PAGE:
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46

When legally adult children continue to live with their parents, they implicitly accept to live by the rules of the house because they are legally free to choose to move out and live by their own rules. The times you mention seem on the conservative side to me. I'm sure your parents mean well but if you want to change things then I would start by figuring ...


37

I would keep doing it as long as the child is interested in it, and might even press the issue a while later. Jim Trelease is an advocate of reading aloud thoughout (at least) the elementary years, and his research is compelling. He has published collections of stories and book recommendations that are age appropriate as children grow up. This story of a ...


24

I'd say keep reading the bedtime stories for as long as your child is willing to let you! It is not only a great opportunity for parent-child bonding, but it also fosters an appreciation of reading. Eventually you'll reach a point where they feel they're "too old" for that, and I suspect you'll wind up missing that ritual. If the stories themselves are ...


22

I was a foster parent for a year. I met parents who were unequivocally abusive. One thing I took from that experience is that the term "abusive" is applied way too frequently to normal parents who at worst are making honest mistakes and at best just have a different parenting style. It dilutes the impact of the word, and in my opinion dishonors truly ...


21

It is important to recognize that even though we, as adults, know that there are no such things as ghosts, to the child they are real. And no amount of logic will convince them otherwise. You have to accept, for a while, that what they think is real, is actually real, and then you can deal with making it not scary. So rather than trying to reverse their ...


19

You didn't specify how you put him to bed, so here are a few suggestions. I think the infant will feel abandoned if you just put him down without a word, and then simply remove your hands, and then leave the room. I don't imply that you do, but it's a contrast. Have you tried to: Make soothing sounds ("sssshhhhh...") before, while, and after you put him ...


17

Kids vary. Some take to the bed without any real difference from how they went to sleep in the crib, and others are all "oooh, freedom!" and getting up every ten seconds for a cuddle or a drink or to see what you are up to. For the "oooh, freedom!" type, here's what I do: First of all, make sure a good, solid, consistent bedtime routine is in place. Put ...


16

It's difficult for everyone when a child is fighting sleep. Everyone is tired, which makes it hard to be patient (for parents) or obedient (for children). Parents are desperate for even a few minutes of quiet, private, intimate time, and that time is quickly evaporating as the child keeps bouncing around. Recognize that alarm clocks and strict scheduling of ...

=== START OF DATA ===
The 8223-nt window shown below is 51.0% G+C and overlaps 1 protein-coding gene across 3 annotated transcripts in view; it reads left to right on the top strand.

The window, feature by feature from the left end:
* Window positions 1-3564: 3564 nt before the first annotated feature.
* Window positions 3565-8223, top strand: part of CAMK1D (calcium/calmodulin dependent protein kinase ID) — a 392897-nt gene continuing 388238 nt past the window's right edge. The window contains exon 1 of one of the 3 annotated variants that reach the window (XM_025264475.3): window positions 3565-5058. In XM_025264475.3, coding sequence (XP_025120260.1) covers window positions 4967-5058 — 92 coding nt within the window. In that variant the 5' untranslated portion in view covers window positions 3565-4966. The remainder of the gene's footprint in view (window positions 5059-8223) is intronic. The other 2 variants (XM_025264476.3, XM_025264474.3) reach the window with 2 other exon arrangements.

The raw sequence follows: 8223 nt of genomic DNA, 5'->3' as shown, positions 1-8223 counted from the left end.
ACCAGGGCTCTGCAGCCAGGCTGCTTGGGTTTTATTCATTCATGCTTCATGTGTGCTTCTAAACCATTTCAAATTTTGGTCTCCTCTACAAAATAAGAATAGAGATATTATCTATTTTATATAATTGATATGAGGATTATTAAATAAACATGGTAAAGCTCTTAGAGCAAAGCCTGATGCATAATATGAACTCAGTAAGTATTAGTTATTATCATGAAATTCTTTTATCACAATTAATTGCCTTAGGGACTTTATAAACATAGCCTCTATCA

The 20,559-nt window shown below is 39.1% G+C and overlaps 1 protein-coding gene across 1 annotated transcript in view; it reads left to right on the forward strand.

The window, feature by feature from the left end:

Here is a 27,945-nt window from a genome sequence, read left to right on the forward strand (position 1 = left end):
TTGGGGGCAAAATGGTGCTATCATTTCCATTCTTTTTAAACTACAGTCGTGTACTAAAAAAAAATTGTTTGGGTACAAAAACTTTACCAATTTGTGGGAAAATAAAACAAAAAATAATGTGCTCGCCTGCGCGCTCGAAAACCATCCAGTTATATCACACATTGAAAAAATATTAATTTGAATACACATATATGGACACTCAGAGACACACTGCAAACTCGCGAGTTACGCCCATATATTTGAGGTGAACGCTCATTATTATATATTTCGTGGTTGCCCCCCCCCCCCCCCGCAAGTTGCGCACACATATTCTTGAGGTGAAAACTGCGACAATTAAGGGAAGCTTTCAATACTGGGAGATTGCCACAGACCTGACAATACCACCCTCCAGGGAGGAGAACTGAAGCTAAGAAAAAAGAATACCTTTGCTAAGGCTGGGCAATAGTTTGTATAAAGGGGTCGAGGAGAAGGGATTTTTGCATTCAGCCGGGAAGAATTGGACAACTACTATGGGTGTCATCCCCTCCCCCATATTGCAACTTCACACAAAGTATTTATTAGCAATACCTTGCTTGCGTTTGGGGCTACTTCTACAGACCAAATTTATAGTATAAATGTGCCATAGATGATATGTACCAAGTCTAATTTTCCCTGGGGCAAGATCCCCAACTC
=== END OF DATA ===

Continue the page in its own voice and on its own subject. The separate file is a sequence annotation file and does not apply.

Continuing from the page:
14

Our daughter used exactly the same tactic (altough it was only in early morning) Do not give in on letting her into your bed. I think this is a thing to be consequent about. You will have to be strict and clear: calling you out of bed to go to potty is ok, doing this to get into your bed is not. Under no circumstances she should be allowed to use this as a ...


14

As a teacher, librarian and parent, I can tell you that there is no end to the benefits of reading to your children. I would encourage that you continue reading aloud with your children even into high school. Beyond the valuable bonding time it provides you with your child it allows for a number of educational benefits. First, even when a child can read, ...


14

Another explanation could be psychological. Hear me out, it sounds far fetched but makes sense. Yawning is contagious because a group's social ties are strengthened using such mechanisms. This can be seen across many species of pack animals, and humans belong in that category. So when you want your kids to sleep, you are putting yourself in a suitable ...


13

I was once told keep the kids in the crib until they start trying to get out. That is kind of what we did. We switched our daughter to a bed at about 2.5 years and the main reason we did that is because we were preparing for her to share a room with her little sister and her sister needed the crib. My daughter took right to it. She rarely ever gets out of ...


13

Check out this article and its sources, the combination has a lot of depth. I'll summarize some of the high points. The excessive stress from crying it out reduces long term coping skills for stress. The article I link can lead to a fear of being alone, separation anxiety, panic attacks and addictions as well as a 10 times greater chance of the child ...


13

"My rules or get out" is not a good way to teach children to compromise (and we hear that rhetoric so often when being critical of how a country is run, where this is learned I see clearly now..) or negotiate with other adults. You risk casting your children to the wolves, and I've seen friends devoured. In this case, you should be able to calmly sit down ...


13